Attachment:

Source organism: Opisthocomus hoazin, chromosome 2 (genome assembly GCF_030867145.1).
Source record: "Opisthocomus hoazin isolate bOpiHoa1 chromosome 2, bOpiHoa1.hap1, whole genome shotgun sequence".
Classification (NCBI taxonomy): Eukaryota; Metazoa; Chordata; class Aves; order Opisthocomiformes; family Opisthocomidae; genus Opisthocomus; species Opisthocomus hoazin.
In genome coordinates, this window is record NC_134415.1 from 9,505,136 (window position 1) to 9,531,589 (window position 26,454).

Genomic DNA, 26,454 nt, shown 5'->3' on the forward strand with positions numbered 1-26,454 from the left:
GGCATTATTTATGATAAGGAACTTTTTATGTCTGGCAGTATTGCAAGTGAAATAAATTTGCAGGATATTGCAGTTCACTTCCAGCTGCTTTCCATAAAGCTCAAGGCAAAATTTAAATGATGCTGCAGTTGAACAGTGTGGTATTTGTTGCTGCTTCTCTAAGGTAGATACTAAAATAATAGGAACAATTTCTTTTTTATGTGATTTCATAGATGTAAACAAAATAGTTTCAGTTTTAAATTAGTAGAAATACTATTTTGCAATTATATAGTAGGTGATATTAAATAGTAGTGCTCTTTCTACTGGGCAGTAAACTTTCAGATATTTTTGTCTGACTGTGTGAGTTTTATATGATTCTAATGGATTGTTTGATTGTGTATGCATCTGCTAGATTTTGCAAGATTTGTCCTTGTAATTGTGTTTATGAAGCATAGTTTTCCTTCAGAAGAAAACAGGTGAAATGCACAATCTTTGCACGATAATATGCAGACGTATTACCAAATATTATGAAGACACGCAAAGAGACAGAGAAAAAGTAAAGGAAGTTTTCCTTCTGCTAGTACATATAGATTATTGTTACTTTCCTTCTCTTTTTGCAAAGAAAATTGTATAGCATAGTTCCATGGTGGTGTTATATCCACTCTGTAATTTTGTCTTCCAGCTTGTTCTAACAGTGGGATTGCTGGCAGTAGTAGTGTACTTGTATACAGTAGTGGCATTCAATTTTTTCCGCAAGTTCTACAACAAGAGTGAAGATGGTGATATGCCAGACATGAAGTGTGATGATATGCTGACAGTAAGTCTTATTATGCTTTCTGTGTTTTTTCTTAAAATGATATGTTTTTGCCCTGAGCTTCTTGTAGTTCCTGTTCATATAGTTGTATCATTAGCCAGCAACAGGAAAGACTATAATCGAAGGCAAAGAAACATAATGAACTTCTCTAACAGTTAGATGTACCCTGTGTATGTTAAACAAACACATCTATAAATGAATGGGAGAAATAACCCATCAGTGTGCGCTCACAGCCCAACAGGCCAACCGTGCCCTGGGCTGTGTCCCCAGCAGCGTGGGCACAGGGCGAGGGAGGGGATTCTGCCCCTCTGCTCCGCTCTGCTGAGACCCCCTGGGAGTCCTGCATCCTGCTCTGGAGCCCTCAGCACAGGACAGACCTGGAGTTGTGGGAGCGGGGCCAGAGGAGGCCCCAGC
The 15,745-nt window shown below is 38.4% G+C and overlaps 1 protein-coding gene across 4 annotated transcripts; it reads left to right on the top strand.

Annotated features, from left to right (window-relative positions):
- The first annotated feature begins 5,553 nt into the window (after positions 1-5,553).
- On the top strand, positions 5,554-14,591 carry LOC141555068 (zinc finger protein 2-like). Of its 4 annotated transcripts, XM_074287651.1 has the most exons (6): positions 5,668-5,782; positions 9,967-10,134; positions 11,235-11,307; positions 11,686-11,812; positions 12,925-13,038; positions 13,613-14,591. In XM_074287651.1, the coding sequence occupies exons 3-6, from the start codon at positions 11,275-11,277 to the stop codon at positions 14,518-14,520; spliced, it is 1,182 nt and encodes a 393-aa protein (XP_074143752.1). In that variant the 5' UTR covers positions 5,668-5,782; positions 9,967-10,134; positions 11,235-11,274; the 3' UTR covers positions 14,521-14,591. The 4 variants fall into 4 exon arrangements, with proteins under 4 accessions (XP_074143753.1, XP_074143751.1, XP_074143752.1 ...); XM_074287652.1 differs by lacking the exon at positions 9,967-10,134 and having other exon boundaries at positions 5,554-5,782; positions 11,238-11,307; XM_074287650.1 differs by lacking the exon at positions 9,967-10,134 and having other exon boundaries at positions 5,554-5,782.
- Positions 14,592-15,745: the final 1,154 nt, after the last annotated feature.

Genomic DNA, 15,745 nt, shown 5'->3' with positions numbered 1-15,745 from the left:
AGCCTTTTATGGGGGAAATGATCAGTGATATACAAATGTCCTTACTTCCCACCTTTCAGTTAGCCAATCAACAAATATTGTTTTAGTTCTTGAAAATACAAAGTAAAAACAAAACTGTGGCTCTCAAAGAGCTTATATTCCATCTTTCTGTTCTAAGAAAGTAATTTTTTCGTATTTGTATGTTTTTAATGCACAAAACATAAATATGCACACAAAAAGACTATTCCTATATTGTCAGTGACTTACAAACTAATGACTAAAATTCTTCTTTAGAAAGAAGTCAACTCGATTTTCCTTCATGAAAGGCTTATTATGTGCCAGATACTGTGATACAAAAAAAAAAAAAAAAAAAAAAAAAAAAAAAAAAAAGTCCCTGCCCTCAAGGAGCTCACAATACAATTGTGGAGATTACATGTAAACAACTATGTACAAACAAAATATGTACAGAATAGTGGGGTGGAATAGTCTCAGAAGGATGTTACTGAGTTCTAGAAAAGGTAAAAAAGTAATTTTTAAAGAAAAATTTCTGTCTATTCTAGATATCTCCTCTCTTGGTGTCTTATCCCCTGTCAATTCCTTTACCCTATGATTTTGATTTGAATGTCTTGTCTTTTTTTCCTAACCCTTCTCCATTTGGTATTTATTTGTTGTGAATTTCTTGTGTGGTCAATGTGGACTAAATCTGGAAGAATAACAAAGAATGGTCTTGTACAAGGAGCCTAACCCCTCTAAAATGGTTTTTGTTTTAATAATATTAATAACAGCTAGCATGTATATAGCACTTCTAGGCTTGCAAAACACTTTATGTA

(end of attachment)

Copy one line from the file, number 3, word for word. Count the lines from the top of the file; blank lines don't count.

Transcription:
Classification (NCBI taxonomy): Eukaryota; Metazoa; Chordata; class Aves; order Opisthocomiformes; family Opisthocomidae; genus Opisthocomus; species Opisthocomus hoazin.